Do we need another top-down farming simulator? If Graveyard Keeper is anything to go by the answer is a resounding yes. Released today, developer Lazy Bear Games describes Graveyard Keeper as a game where players ‘build and manage a medieval graveyard while facing ethical dilemmas and making questionable decisions’, but also embark on an overarching romantic entanglement.
Forget your knight errant and your disillusioned city dwellers on the hunt for a simpler life, here we take on the role of the common man — a menial worker, albeit an enterprising one, well accustomed with the graveyard shift. Oh and there’s a levitating skull named Gerry who acts as a kind of guide.
This little gem excels at injecting a somber, yet comical tone to a genre defined by whimsical narratives and idyllic bucolic settings. Think My Time At Portia or Stardew Valley, both guilty of using charm as a chimerical veneer, to great effect it must be said.
Mixing in a dose of the supernatural, volatile alchemy, and a depiction of medieval living of questionable accuracy, Graveyard Keeper doesn’t sidestep the grittier aspects of the homestead-style survival trope; instead, it embraces them. This morbid tone extends to the graphics as well, which carry a definitive auburn tint.
Of course, farming, harvesting, resource gathering, dungeon crawling, and f ishing play a part. However, players also have to perform autopsies, engage in Salem-style burning of witches, and haggle with a host of characters to make sure bodies arrive safe and sound before the performing of funeral rites. Or are disposed of in far seedier fashion, say tossing lifeless remains into the local stream for example.
The local butcher is also open to the idea of flogging human flesh, so there’s that as well. Favoring expediency and profit over morality is a central pillar of the game. Players have to come to terms with how they want to ensure the graveyard survives, cut corners, and complete quests. In many ways, Graveyard Keeper is a microcosm of capitalist fervor and does well to highlight how money-making can be an ethical minefield for those eager to succeed.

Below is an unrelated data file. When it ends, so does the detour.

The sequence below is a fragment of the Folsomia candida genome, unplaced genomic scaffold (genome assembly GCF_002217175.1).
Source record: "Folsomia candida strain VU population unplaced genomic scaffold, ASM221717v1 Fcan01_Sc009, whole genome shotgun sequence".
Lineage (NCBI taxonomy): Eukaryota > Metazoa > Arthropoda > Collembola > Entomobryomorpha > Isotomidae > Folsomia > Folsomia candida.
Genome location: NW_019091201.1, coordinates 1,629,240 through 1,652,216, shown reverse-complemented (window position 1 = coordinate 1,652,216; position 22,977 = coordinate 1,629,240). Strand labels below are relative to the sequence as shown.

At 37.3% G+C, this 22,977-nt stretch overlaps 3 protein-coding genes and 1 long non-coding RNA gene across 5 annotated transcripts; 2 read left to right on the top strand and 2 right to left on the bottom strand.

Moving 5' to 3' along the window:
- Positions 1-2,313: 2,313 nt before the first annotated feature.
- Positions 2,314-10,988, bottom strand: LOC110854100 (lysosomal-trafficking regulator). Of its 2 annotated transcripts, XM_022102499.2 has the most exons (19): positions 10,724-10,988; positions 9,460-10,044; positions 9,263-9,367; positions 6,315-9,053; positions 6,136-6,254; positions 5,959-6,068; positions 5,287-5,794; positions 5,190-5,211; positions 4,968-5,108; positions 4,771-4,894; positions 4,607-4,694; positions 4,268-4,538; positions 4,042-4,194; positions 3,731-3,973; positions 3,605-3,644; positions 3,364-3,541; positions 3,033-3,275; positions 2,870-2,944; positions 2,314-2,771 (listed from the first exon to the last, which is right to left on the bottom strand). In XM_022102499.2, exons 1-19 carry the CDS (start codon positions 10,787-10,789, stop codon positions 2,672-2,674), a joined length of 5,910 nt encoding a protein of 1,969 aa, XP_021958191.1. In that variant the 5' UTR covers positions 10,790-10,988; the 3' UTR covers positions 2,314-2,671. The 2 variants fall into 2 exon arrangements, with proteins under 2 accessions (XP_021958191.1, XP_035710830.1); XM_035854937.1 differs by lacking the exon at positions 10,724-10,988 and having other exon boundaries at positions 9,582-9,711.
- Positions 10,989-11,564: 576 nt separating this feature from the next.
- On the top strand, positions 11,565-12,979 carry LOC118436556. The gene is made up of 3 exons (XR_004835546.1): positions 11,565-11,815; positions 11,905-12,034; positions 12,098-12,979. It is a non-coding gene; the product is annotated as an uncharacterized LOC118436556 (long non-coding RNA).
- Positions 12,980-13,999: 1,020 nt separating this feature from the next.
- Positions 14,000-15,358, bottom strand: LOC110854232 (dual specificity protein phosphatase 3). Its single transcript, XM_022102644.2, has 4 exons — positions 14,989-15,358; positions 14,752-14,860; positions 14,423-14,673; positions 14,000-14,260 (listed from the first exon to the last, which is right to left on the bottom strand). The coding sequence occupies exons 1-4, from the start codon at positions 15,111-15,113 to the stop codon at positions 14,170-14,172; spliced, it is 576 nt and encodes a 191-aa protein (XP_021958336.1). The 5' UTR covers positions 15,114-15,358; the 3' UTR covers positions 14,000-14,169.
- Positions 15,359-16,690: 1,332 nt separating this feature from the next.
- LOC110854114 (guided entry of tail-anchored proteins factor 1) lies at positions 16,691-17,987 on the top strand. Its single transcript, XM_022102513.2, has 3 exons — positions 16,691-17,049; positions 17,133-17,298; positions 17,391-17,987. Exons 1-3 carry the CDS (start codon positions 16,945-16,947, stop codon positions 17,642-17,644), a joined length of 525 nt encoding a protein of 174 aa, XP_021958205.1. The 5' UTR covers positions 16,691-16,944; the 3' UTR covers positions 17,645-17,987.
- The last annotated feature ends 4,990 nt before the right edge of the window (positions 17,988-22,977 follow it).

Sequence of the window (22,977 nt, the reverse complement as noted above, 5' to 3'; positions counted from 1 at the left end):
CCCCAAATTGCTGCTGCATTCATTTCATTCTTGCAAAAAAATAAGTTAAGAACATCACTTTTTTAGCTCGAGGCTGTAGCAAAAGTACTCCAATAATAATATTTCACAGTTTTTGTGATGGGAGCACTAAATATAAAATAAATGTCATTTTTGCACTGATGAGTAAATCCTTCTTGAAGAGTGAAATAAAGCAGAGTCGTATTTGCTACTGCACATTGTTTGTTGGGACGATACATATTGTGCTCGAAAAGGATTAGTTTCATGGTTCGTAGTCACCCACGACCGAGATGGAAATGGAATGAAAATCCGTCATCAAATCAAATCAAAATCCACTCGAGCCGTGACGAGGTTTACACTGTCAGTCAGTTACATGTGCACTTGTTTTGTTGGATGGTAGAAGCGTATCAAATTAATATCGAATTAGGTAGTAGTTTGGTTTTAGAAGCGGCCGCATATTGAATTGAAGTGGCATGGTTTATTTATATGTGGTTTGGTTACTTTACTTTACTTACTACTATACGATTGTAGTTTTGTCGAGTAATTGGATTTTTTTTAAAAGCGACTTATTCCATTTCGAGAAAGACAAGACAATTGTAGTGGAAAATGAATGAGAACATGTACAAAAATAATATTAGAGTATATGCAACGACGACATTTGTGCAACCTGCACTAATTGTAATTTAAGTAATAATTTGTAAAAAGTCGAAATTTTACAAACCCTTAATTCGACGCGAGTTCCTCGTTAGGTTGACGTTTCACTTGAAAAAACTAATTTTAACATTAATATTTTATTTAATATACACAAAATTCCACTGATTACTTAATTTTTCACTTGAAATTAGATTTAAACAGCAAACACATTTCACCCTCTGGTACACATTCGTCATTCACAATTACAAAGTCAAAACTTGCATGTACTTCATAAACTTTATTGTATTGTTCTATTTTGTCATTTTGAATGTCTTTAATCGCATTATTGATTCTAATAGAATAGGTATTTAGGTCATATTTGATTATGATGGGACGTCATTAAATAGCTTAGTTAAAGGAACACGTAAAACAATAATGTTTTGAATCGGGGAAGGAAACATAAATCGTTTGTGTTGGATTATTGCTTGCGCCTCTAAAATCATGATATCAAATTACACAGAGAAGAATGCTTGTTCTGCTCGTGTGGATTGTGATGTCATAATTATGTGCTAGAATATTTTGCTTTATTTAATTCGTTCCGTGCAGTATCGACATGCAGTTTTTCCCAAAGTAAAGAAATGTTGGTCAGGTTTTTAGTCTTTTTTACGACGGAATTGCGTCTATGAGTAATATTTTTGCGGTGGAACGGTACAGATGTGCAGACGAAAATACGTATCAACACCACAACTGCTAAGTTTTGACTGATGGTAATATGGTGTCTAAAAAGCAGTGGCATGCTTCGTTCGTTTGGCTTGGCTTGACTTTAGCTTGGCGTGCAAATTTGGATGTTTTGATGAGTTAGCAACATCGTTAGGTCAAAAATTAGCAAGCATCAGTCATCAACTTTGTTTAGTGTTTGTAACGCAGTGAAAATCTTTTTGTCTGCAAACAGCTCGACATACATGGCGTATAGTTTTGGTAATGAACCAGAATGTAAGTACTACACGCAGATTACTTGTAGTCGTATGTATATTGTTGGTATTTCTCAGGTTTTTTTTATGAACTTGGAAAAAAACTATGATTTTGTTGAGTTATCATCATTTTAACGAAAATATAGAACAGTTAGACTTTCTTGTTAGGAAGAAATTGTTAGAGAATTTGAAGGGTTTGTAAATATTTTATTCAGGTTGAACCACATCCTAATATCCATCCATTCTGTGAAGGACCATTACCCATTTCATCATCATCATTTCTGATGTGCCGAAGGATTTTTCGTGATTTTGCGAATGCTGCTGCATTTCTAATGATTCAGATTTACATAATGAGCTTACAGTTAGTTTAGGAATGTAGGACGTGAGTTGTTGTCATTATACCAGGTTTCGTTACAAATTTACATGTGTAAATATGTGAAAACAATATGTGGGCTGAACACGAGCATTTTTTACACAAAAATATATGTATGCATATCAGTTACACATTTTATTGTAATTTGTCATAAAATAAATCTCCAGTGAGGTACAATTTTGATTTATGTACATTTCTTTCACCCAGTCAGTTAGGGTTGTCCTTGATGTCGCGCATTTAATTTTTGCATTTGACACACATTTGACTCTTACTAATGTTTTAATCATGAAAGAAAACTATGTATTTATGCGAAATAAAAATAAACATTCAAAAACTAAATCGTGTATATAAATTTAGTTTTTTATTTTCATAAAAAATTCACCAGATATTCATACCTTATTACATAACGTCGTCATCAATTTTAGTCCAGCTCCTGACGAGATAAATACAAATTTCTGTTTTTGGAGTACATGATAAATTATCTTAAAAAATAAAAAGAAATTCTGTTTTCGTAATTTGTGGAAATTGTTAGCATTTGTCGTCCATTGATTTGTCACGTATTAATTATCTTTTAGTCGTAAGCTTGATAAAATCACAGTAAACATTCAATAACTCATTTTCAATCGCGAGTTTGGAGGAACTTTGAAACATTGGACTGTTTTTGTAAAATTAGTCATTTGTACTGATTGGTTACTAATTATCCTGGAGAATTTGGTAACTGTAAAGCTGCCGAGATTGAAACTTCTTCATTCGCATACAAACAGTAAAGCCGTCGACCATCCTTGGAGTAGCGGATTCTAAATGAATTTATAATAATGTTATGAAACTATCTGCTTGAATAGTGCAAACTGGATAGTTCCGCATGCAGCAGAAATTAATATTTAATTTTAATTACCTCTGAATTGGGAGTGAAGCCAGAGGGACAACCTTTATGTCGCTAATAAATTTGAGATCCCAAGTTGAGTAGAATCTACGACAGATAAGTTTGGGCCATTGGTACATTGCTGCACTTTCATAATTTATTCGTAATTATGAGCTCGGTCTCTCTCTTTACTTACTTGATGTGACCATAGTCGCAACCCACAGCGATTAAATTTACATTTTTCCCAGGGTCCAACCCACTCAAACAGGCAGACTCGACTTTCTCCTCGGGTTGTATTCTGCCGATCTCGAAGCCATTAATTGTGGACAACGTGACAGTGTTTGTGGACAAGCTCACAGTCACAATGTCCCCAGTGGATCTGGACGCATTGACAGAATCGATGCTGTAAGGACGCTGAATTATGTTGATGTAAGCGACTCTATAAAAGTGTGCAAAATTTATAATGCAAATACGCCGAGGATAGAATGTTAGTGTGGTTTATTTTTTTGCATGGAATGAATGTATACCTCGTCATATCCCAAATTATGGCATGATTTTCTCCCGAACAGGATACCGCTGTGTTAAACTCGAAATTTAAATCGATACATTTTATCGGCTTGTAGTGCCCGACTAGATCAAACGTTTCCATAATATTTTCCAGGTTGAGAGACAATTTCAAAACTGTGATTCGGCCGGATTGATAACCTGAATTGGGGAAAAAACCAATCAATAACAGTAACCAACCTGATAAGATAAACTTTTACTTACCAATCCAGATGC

RPG elements are also part of the package with an extensive crafting system and ‘technologies’ tree. All these lead to better ways to get work done efficiently and with higher returns. The grind is expected to be all too real with one, so those wary of this would do well to stay clear, but what farming sim doesn’t emphasize repetition for in-game rewards?
As with any gameplay loop gravitating around the farm-gather-upgrade formula, Graveyard Keeper is all about sprucing up your very own cemetery, and there’s something satisfying about seeing a parcel of land dedicated to corpses turn into a profitable enterprise.
We won’t shy away from stating the blindingly obvious; the game is similar to Stardew Valley in more ways than one but seems to offer enough diversity to warrant investigation. The format is unquestionably tried and tested, so there’s no shame in borrowing heavily from what works, especially if done well.
Graveyard Keeper is available from today on Steam for PC, Linux, Mac, and on Xbox One. Lazy Bear has cooked up a launch trailer for the occasion, which you can view below.